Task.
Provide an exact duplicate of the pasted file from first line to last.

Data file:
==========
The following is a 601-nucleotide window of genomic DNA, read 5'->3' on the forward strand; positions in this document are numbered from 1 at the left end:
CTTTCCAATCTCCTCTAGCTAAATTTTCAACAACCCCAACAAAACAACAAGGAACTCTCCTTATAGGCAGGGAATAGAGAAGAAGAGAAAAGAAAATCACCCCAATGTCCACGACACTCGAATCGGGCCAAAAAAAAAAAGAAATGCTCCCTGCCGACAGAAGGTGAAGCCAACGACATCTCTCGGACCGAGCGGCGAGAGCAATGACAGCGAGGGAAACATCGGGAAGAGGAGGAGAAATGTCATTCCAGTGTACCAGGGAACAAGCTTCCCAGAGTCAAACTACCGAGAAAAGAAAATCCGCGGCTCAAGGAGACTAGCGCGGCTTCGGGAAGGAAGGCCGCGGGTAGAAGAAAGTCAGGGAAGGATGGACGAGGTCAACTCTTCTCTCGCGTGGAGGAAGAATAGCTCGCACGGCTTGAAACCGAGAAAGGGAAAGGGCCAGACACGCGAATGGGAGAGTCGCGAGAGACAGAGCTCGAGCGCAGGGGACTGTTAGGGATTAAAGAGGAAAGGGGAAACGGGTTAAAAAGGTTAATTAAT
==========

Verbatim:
The following is a 601-nucleotide window of genomic DNA, read 5'->3' on the forward strand; positions in this document are numbered from 1 at the left end:
CTTTCCAATCTCCTCTAGCTAAATTTTCAACAACCCCAACAAAACAACAAGGAACTCTCCTTATAGGCAGGGAATAGAGAAGAAGAGAAAAGAAAATCACCCCAATGTCCACGACACTCGAATCGGGCCAAAAAAAAAAAGAAATGCTCCCTGCCGACAGAAGGTGAAGCCAACGACATCTCTCGGACCGAGCGGCGAGAGCAATGACAGCGAGGGAAACATCGGGAAGAGGAGGAGAAATGTCATTCCAGTGTACCAGGGAACAAGCTTCCCAGAGTCAAACTACCGAGAAAAGAAAATCCGCGGCTCAAGGAGACTAGCGCGGCTTCGGGAAGGAAGGCCGCGGGTAGAAGAAAGTCAGGGAAGGATGGACGAGGTCAACTCTTCTCTCGCGTGGAGGAAGAATAGCTCGCACGGCTTGAAACCGAGAAAGGGAAAGGGCCAGACACGCGAATGGGAGAGTCGCGAGAGACAGAGCTCGAGCGCAGGGGACTGTTAGGGATTAAAGAGGAAAGGGGAAACGGGTTAAAAAGGTTAATTAAT